The No. 4 seed Pittsburgh Penguins and the No. 6 seed Carolina Hurricanes will clash in the Eastern Conference finals beginning Monday night. Here are 10 items for your consideration about this matchup.
10. Staal vs. Staal. All we really need to know we learned on Versus, and they've mentioned a few times that Eric Staal(notes) of the Hurricanes and Jordan Staal(notes) of the Penguins are, in fact, related. Brothers, even. Again, this information is presented rather infrequently by Versus whenever any of the Staals play each other. It's not like there's a drinking game for it or anything.
Eric Staal is authoring a Conn Smythe résumé this postseason (nine goals, four assists). Game 7 against the Boston Bruins was the first time Carolina won in the playoffs without Staal scoring a goal. He's kind of a big deal.
It took 10 playoff games before Jordan Staal (two goals, three assists) scored a goal, but he contributed in other ways; namely leading the Penguins' energy checking line with Tyler Kennedy(notes) and Matt Cooke(notes).
The fun part, of course, is that the brothers will likely face each other all series as the top offensive and top defensive centers on their teams. Thus far, Jordan (51.2) has the better faceoff percentage than Eric (42.5). But Eric is older and, hence, cooler.
9. Fleury vs. the forecheck. Penguins goalie Marc-Andre Fleury's(notes) stick-handling deficiencies are an opponent's best friend. The Hurricanes, meanwhile, have shown a knack for furious forechecking and tenacious physical play in the offensive zone. So if you're one of those people on the lookout for turning points in a game and/or series, it might just be Fleury's remedial stick-work gift-wrapping a puck for a Hurricanes forward. Then it's just a matter of one of the 'Canes not attempting to go glove side, or else he'll be stonewalled like his name was Ovie.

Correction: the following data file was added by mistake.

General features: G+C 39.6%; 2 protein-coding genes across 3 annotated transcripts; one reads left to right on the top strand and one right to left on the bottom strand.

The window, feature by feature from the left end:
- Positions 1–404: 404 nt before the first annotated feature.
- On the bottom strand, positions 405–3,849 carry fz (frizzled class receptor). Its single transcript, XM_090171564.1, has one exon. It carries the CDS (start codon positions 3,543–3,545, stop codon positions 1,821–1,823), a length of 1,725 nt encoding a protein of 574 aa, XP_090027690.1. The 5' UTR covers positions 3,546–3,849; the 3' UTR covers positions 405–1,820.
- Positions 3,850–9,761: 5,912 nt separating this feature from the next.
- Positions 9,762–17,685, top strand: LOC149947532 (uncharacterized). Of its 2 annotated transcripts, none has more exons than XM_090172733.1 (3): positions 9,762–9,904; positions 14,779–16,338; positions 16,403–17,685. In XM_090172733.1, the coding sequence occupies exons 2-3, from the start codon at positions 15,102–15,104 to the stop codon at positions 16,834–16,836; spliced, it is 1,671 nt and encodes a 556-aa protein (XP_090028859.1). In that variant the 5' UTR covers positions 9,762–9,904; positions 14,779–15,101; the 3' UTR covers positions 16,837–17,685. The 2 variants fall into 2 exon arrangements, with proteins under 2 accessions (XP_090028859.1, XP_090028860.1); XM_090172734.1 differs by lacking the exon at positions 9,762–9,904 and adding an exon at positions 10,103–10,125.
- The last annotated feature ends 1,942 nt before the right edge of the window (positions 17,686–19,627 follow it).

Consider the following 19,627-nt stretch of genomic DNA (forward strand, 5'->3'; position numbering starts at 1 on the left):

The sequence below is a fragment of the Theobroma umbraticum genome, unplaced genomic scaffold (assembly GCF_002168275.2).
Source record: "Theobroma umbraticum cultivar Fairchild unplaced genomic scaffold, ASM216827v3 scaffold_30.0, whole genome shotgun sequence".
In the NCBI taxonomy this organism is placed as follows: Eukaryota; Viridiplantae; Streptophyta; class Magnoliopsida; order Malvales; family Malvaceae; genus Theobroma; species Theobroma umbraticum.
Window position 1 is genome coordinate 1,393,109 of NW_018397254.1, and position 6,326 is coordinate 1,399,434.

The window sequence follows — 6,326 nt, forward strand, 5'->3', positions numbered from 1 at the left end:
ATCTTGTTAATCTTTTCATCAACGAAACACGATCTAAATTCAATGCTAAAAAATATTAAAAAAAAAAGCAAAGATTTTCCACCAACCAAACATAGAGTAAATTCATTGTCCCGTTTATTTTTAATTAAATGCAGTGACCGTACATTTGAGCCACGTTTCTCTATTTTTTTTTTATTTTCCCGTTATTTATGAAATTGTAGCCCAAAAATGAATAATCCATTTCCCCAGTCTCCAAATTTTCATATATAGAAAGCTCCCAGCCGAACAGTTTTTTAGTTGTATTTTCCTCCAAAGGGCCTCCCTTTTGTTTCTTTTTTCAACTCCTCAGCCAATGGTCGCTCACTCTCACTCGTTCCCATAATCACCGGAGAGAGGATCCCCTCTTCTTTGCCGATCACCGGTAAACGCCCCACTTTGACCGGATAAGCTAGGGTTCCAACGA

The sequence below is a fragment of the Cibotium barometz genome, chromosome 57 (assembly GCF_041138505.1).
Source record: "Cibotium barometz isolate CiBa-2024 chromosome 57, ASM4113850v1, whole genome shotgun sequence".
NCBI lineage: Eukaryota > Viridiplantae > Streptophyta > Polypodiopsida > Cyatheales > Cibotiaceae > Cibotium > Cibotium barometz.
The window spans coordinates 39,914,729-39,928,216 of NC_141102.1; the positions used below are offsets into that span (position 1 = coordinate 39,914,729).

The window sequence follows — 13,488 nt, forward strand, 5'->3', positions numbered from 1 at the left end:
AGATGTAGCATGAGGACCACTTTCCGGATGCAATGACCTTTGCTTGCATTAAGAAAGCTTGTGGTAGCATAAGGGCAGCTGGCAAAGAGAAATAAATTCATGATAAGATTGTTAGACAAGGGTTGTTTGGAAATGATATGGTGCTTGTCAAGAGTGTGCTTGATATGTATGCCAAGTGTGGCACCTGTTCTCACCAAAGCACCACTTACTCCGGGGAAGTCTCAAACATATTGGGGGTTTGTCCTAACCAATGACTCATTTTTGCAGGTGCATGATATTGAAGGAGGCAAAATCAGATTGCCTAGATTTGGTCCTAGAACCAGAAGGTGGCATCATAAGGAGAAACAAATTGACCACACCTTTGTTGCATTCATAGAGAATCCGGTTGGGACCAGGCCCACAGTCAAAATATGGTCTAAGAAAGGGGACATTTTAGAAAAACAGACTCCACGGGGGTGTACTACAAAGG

8. Scott Walker(notes) is Sinister. We say again for clarity's sake: Scott Walker punched Aaron Ward in the face, had an automatic suspension overturned by the NHL and two games later scored the winning goal in overtime to eliminate Ward's team. Everyone's all sorts of apologetic now, but it doesn't change the fact that this was a moment of Claude Lemieuxian postseason villainy. Walker has five points in the playoffs, or one-third of his regular season output. Beware!
7. The Penguins power play vs. the 'Canes kill. Pittsburgh's power play is performing at a 19.7 percent clip in the postseason, and the Penguins scored at least one goal with the man advantage in their four wins over the Washington Capitals. If Sergei Gonchar(notes) is healed up, this power play becomes quite deadly; especially if Sidney Crosby(notes) continues his Dave Andreychuk impression near the crease.
Ah, but can they score on the Hurricanes' kill? Carolina's killing at a 90.9 percent clip and has been especially strong on home ice. A key battle in the series, for sure.
5. Carolina's speed on defense. The Hurricanes have a pesky defense filled with strong skaters (Joni Pitkanen(notes), Joe Corvo(notes)) and underrated defenders (Tim Gleason(notes), Dennis Seidenberg(notes)). But it's the ability of their forwards to back-check the hell out of opponents in the defensive zone that's made a difference in this postseason. Ask Boston, which had trouble establishing itself offensively all series.